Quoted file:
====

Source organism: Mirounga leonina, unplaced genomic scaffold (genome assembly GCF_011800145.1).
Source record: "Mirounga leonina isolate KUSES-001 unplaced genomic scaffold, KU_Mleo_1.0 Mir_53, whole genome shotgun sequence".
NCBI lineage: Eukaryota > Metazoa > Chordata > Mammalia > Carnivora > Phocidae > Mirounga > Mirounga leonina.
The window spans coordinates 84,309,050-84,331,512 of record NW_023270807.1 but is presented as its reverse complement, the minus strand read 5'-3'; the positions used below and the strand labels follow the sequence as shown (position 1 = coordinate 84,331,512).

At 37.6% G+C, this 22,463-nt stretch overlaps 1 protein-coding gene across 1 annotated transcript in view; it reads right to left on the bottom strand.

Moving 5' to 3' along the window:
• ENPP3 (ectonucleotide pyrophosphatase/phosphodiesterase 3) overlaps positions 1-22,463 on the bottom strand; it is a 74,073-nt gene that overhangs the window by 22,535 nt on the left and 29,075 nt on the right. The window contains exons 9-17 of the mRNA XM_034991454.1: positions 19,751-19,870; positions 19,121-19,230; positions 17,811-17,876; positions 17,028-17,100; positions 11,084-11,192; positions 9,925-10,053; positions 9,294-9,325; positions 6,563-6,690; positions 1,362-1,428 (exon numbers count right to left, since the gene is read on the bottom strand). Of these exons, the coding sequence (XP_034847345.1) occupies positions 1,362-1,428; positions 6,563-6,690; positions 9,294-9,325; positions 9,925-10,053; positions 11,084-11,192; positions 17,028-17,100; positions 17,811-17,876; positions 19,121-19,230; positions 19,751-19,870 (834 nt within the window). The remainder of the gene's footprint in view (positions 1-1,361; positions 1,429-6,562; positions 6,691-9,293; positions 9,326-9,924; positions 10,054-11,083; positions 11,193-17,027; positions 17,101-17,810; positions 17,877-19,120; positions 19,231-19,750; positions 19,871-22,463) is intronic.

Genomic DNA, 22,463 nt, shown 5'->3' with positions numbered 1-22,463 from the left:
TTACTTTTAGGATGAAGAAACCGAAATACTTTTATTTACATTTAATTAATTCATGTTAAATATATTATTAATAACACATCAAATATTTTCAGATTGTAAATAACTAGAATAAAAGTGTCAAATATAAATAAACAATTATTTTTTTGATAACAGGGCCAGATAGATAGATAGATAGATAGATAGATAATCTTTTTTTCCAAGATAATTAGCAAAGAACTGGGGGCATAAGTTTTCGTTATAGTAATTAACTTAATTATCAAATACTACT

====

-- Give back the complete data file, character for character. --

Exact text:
Source organism: Mirounga leonina, unplaced genomic scaffold (genome assembly GCF_011800145.1).
Source record: "Mirounga leonina isolate KUSES-001 unplaced genomic scaffold, KU_Mleo_1.0 Mir_53, whole genome shotgun sequence".
NCBI lineage: Eukaryota > Metazoa > Chordata > Mammalia > Carnivora > Phocidae > Mirounga > Mirounga leonina.
The window spans coordinates 84,309,050-84,331,512 of record NW_023270807.1 but is presented as its reverse complement, the minus strand read 5'-3'; the positions used below and the strand labels follow the sequence as shown (position 1 = coordinate 84,331,512).

At 37.6% G+C, this 22,463-nt stretch overlaps 1 protein-coding gene across 1 annotated transcript in view; it reads right to left on the bottom strand.

Moving 5' to 3' along the window:
• ENPP3 (ectonucleotide pyrophosphatase/phosphodiesterase 3) overlaps positions 1-22,463 on the bottom strand; it is a 74,073-nt gene that overhangs the window by 22,535 nt on the left and 29,075 nt on the right. The window contains exons 9-17 of the mRNA XM_034991454.1: positions 19,751-19,870; positions 19,121-19,230; positions 17,811-17,876; positions 17,028-17,100; positions 11,084-11,192; positions 9,925-10,053; positions 9,294-9,325; positions 6,563-6,690; positions 1,362-1,428 (exon numbers count right to left, since the gene is read on the bottom strand). Of these exons, the coding sequence (XP_034847345.1) occupies positions 1,362-1,428; positions 6,563-6,690; positions 9,294-9,325; positions 9,925-10,053; positions 11,084-11,192; positions 17,028-17,100; positions 17,811-17,876; positions 19,121-19,230; positions 19,751-19,870 (834 nt within the window). The remainder of the gene's footprint in view (positions 1-1,361; positions 1,429-6,562; positions 6,691-9,293; positions 9,326-9,924; positions 10,054-11,083; positions 11,193-17,027; positions 17,101-17,810; positions 17,877-19,120; positions 19,231-19,750; positions 19,871-22,463) is intronic.

Genomic DNA, 22,463 nt, shown 5'->3' with positions numbered 1-22,463 from the left:
TTACTTTTAGGATGAAGAAACCGAAATACTTTTATTTACATTTAATTAATTCATGTTAAATATATTATTAATAACACATCAAATATTTTCAGATTGTAAATAACTAGAATAAAAGTGTCAAATATAAATAAACAATTATTTTTTTGATAACAGGGCCAGATAGATAGATAGATAGATAGATAGATAATCTTTTTTTCCAAGATAATTAGCAAAGAACTGGGGGCATAAGTTTTCGTTATAGTAATTAACTTAATTATCAAATACTACT